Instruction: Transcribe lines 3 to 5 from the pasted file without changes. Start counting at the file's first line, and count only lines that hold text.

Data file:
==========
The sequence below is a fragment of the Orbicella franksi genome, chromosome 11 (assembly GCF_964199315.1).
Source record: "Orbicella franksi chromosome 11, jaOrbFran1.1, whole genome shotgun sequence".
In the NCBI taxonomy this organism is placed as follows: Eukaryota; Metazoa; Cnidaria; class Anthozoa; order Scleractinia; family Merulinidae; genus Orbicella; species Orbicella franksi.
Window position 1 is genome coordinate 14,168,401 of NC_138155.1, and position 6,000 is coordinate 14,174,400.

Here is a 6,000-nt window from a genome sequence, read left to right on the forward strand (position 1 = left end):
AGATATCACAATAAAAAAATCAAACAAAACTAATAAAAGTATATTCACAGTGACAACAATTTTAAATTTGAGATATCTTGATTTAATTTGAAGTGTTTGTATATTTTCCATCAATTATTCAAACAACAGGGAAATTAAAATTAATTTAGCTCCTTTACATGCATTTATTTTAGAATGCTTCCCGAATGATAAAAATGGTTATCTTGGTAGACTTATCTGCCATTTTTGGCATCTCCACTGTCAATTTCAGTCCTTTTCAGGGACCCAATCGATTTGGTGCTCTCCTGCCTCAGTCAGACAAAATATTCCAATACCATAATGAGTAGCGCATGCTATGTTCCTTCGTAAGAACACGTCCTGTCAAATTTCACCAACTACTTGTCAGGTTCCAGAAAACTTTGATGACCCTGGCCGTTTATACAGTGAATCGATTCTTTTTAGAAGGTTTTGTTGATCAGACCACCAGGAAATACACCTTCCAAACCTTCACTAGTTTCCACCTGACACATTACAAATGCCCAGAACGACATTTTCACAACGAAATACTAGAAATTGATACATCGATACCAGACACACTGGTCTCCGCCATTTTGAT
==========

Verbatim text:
In the NCBI taxonomy this organism is placed as follows: Eukaryota; Metazoa; Cnidaria; class Anthozoa; order Scleractinia; family Merulinidae; genus Orbicella; species Orbicella franksi.
Window position 1 is genome coordinate 14,168,401 of NC_138155.1, and position 6,000 is coordinate 14,174,400.

Here is a 6,000-nt window from a genome sequence, read left to right on the forward strand (position 1 = left end):